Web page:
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What Changes Due to New Upfront Margin Requirements

19 Jul 2023

Margin in stock market parlance is the amount of holding lying in your demat and trading account. The Securities and Exchange Board of India (SEBI) has been introducing trading reforms from time to time, many of which have been around margins. In one such reform, the market regulator introduced an upfront margin. 

What is the New Upfront Margin Requirement?

In a circular dated 31 July 2020, SEBI addressed all recognised stock exchanges and clearing corporations on the subject of collection and reporting of margins trading member (TM) and clearing member (CM) in the cash segment. 

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In this circular, SEBI decided the following –

  • Penalty for short or non-collection of margin will not be applicable if the TM/CM collects the minimum upfront margin of 20% in lieu of Value at Risk (VaR) and Extreme Loss Margin (ELM)
  • The clearing corporation will continue to collect upfront margin from TMs and CMs, which will be based on the VaR and ELM
  • A penalty for short collection and non-collection of upfront margin in the cash segment was put in place from 1 September 2020

The stock exchanges released further clarification on the upfront margin requirement. The key points clarified are:

Capital market – TMs must collect VaR and ELM margins from clients upfront. Other margins, if and when prescribed, have to be collected within T+2 days. 

F&O segment – TMs must collect SPAN and ELM margins from clients upfront, while delivery margin and margin on consolidated crystallised obligation must be collected by T+1 days.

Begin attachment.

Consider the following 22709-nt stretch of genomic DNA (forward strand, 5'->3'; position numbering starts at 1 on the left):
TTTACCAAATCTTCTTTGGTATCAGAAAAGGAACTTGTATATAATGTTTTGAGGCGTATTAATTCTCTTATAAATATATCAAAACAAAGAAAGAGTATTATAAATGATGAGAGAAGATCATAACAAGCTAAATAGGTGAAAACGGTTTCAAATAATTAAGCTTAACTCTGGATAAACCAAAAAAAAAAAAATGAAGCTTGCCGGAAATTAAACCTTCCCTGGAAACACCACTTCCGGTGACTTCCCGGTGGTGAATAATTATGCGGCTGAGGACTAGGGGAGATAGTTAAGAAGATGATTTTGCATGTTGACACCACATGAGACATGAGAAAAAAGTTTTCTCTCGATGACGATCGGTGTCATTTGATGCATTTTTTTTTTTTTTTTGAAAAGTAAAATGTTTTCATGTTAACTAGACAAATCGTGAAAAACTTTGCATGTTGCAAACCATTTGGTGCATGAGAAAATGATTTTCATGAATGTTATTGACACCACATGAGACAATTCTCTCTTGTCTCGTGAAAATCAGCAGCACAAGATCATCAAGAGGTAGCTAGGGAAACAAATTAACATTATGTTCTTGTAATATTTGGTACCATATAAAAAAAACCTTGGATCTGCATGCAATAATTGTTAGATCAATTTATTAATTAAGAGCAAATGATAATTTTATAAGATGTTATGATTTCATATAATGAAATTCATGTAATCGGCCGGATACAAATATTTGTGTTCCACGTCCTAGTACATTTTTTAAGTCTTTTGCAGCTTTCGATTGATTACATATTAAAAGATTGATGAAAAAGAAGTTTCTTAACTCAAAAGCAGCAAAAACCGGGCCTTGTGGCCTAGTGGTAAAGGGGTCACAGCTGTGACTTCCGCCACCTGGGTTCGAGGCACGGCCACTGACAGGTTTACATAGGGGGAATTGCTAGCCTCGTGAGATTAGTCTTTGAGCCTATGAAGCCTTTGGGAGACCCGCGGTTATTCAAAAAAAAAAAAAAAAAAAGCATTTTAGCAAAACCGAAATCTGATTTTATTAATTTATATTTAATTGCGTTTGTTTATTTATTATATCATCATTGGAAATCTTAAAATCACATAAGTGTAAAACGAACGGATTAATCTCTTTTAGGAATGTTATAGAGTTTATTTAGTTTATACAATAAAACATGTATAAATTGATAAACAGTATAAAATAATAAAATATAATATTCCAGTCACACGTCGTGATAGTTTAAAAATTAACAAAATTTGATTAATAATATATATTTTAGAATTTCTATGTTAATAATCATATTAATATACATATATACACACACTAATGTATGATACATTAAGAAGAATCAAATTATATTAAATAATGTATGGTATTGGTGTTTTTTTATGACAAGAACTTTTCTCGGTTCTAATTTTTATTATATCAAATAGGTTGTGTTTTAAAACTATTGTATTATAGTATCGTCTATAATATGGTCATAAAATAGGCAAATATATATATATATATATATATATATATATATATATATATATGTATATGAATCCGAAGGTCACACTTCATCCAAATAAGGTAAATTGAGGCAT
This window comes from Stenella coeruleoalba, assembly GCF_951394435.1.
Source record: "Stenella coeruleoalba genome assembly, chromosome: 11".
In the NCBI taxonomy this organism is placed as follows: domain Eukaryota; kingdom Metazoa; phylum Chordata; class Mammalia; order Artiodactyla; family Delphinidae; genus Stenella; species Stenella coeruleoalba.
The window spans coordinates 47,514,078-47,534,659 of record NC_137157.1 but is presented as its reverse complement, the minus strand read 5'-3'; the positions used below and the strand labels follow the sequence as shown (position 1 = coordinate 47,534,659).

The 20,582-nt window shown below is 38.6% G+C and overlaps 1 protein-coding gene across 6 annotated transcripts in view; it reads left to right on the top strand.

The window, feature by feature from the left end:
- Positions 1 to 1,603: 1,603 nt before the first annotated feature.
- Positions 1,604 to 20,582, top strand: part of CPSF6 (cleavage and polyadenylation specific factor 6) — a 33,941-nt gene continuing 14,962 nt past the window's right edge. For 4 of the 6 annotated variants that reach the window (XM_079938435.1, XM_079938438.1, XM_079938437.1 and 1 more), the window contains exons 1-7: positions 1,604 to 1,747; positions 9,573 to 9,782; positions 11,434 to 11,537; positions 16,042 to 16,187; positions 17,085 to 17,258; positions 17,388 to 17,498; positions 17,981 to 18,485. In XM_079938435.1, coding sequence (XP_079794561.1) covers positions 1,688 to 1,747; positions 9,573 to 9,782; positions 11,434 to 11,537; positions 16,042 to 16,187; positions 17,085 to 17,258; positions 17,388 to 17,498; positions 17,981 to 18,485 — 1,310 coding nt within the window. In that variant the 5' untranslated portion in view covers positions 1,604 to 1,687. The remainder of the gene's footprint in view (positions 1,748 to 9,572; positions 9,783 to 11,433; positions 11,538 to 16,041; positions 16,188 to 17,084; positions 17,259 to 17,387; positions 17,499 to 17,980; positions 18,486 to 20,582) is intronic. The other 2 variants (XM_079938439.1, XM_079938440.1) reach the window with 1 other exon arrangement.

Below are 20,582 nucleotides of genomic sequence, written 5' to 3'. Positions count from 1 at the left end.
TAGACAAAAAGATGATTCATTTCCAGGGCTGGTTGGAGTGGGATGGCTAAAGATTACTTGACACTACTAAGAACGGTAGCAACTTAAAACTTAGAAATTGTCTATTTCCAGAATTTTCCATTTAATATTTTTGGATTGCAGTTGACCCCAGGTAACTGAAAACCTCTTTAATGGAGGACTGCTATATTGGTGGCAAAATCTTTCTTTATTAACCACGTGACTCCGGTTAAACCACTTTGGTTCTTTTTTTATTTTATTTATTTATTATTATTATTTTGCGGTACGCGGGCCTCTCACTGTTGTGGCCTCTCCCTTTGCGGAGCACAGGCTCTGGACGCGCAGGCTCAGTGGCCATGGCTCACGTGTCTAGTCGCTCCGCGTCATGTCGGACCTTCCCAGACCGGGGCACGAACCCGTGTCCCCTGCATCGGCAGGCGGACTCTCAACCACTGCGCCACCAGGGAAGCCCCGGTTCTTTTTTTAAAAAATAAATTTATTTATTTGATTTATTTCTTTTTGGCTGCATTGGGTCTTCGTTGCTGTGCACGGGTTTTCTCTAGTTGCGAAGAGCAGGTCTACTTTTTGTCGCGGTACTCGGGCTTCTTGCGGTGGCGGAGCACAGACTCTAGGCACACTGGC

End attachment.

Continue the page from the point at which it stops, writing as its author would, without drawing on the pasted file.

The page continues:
Currency derivatives – TMs would collect the initial margin and ELMs upfront. The margin on consolidated crystallised obligation must be collected by T+1 days. In currency futures contracts, the final settlement would be collected in T+2 days.

Commodity derivatives – Same upfront requirement as currency derivatives. Other margins, if and when prescribed, have to be collected within T+2 days.

What Changes Does this Requirement Bring?

Some of the effects of the upfront margin requirement are:

  • Clients can use 80% of the sale proceeds of their stock holdings immediately and enter new stock or F&O position (s). The entire credit from equity sale proceeds will be available in T+1 days. Apart from the 80% cap, there is a cap on maximum intraday leverage under the new peak margin regime. 
  • Another effect is the possibility of a margin shortfall penalty if the sold equity holdings are bought back after completing another trade in between.
  • Sale proceeds from T1 investments, or the investments made in the previous day and yet to be credited to the demat account, can be utilised for new purchases. 80% of the proceeds can be used to buy new stocks for delivery while 60% for F&O transactions.
  • Intraday profits will be available for new positions only after settlement, which happens the next day.
  • If you exit a long/buy option or buy a write/short option, the proceeds or option premium can be used on the same day, but only on a new long/buy option. It has to be within the same segment. Other segments can be traded in from the next trading day.

Conclusion

If you trade in multiple segments, including F&Os and equities, these requirements are applicable to your trades. The SEBI aims to protect the interest of the investors and regulate the securities market better with such rules and amendments.

 

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